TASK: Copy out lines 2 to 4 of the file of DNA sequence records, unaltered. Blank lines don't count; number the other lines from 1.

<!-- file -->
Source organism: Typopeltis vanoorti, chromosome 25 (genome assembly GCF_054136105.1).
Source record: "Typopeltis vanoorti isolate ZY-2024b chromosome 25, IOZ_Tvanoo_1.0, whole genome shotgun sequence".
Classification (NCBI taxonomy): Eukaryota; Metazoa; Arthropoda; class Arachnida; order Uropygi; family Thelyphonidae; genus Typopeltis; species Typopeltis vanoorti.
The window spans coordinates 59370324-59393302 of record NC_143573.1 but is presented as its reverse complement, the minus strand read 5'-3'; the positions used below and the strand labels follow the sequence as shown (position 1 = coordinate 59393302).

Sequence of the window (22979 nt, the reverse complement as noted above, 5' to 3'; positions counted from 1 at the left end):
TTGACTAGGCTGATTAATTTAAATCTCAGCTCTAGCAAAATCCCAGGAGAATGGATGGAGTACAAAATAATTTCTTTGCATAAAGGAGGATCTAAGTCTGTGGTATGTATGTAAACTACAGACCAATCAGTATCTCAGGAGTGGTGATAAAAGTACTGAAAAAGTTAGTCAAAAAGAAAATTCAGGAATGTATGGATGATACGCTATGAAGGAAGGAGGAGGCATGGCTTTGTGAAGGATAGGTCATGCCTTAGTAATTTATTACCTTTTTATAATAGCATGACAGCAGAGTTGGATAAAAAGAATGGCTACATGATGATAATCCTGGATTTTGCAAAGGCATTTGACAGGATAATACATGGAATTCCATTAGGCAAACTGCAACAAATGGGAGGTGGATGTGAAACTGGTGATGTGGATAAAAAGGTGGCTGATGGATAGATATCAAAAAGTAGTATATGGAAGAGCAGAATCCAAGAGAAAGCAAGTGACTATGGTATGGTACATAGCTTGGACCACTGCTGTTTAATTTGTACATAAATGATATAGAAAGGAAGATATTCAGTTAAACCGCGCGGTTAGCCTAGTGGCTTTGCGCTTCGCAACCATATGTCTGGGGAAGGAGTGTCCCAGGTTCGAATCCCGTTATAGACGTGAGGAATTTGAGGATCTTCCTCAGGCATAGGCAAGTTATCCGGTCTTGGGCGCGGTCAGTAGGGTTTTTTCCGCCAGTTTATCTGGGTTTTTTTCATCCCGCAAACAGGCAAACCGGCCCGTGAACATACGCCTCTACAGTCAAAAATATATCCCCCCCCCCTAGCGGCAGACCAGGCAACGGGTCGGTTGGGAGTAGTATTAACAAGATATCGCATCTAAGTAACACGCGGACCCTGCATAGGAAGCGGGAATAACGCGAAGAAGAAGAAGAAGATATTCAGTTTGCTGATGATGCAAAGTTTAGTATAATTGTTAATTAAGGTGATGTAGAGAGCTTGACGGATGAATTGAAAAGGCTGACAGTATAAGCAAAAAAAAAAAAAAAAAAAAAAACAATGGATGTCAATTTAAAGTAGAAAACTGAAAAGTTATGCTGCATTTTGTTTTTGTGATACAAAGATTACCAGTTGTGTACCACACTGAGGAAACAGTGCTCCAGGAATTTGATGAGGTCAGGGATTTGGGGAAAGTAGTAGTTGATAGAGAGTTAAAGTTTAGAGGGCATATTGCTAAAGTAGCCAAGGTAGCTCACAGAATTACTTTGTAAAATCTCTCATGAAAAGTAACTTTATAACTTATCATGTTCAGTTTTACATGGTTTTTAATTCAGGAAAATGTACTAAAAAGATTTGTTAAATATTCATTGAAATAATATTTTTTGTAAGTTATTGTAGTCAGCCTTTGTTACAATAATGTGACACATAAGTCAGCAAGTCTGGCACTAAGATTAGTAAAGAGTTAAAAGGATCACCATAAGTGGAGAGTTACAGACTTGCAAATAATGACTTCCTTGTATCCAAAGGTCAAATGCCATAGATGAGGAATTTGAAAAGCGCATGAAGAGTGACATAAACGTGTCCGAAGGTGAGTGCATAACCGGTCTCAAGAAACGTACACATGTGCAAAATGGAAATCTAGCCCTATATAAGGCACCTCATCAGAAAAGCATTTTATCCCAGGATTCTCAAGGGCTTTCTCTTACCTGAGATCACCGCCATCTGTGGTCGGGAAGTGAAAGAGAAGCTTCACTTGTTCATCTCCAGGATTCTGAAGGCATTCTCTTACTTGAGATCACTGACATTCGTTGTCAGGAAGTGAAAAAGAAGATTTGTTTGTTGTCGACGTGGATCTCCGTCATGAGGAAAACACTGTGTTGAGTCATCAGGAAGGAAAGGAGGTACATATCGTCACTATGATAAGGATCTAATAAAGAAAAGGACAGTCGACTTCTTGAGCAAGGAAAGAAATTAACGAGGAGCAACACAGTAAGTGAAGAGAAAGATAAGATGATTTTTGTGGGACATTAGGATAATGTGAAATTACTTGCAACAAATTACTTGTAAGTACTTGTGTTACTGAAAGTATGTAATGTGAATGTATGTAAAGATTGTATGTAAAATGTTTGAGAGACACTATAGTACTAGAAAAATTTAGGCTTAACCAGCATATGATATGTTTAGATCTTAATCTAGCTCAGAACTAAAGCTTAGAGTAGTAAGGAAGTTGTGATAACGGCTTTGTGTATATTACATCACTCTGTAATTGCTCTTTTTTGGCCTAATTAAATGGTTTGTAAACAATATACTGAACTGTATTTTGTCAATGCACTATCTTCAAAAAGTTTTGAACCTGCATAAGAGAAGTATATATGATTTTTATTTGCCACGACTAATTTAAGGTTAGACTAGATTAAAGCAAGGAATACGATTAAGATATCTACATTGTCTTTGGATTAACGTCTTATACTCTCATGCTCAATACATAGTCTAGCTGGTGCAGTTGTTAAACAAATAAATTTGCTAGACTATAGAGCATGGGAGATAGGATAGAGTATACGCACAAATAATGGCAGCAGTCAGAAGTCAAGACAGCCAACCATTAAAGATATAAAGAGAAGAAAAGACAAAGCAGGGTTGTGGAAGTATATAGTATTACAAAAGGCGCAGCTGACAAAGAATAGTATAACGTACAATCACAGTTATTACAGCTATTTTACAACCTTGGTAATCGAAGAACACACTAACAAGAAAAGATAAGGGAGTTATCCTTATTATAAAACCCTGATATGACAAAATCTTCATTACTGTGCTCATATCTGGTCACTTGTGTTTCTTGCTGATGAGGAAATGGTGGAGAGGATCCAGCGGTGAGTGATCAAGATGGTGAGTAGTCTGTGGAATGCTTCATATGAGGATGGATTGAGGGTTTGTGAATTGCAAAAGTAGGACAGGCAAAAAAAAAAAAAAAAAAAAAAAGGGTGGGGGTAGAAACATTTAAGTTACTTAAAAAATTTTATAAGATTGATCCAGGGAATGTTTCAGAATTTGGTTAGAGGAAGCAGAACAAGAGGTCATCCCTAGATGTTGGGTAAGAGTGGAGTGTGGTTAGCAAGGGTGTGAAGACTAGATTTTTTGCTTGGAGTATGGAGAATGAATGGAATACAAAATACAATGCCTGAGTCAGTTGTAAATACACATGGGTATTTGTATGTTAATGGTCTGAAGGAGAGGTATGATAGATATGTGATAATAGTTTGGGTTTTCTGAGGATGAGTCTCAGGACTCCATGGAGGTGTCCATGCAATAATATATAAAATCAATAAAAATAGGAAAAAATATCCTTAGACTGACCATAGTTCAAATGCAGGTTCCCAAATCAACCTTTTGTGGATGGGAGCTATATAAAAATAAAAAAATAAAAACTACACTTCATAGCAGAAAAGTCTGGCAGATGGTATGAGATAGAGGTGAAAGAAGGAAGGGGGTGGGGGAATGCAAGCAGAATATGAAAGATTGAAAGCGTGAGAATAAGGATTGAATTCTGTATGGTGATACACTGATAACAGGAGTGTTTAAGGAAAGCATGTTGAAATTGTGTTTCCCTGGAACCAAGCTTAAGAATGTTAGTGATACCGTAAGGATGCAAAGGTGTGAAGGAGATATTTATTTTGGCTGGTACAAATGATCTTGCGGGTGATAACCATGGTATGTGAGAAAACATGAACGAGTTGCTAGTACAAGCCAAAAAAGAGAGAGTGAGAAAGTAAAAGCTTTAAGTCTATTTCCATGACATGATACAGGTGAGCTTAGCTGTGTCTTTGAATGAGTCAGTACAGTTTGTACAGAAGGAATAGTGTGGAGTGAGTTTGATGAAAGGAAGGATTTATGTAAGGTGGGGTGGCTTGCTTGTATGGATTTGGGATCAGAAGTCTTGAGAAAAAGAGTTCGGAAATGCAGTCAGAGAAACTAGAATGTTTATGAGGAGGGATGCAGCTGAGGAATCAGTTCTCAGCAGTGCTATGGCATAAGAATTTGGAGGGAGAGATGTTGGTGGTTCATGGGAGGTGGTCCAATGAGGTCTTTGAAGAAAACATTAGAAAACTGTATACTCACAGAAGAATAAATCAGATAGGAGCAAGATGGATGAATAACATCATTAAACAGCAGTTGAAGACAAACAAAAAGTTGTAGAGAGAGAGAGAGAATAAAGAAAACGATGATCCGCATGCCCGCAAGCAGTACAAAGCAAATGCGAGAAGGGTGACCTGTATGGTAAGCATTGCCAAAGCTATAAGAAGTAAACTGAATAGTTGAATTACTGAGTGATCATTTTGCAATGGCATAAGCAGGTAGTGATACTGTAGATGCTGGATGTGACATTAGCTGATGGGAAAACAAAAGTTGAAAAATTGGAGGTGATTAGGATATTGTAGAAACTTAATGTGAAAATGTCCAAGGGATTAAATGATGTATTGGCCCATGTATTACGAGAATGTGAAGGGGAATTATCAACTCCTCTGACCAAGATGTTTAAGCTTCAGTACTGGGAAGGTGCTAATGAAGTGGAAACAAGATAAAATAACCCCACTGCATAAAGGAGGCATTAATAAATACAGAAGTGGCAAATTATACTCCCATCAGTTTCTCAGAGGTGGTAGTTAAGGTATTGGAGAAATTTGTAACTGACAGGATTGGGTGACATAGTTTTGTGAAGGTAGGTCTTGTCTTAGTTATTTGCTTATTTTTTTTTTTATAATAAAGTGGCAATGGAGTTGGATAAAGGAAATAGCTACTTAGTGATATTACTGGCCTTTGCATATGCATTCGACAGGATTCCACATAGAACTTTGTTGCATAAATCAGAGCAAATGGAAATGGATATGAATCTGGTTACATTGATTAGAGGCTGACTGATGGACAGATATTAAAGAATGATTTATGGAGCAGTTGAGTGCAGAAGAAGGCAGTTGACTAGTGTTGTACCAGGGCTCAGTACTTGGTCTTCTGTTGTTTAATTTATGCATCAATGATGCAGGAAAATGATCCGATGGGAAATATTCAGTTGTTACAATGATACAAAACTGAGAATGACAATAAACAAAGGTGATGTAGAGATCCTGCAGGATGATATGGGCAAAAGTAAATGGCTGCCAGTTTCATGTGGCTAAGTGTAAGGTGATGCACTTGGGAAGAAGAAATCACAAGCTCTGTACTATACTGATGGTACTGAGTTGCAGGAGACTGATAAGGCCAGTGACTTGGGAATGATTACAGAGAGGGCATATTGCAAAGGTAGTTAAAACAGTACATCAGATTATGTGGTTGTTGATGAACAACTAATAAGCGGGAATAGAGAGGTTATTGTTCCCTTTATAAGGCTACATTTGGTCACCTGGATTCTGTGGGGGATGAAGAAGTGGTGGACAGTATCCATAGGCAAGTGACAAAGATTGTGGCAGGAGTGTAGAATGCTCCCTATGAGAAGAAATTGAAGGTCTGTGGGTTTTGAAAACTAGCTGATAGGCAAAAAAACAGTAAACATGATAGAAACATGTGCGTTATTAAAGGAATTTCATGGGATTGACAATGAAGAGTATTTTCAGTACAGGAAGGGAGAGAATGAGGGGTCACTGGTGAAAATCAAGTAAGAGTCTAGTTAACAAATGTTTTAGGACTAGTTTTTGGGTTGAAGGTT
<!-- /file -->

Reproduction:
Source record: "Typopeltis vanoorti isolate ZY-2024b chromosome 25, IOZ_Tvanoo_1.0, whole genome shotgun sequence".
Classification (NCBI taxonomy): Eukaryota; Metazoa; Arthropoda; class Arachnida; order Uropygi; family Thelyphonidae; genus Typopeltis; species Typopeltis vanoorti.
The window spans coordinates 59370324-59393302 of record NC_143573.1 but is presented as its reverse complement, the minus strand read 5'-3'; the positions used below and the strand labels follow the sequence as shown (position 1 = coordinate 59393302).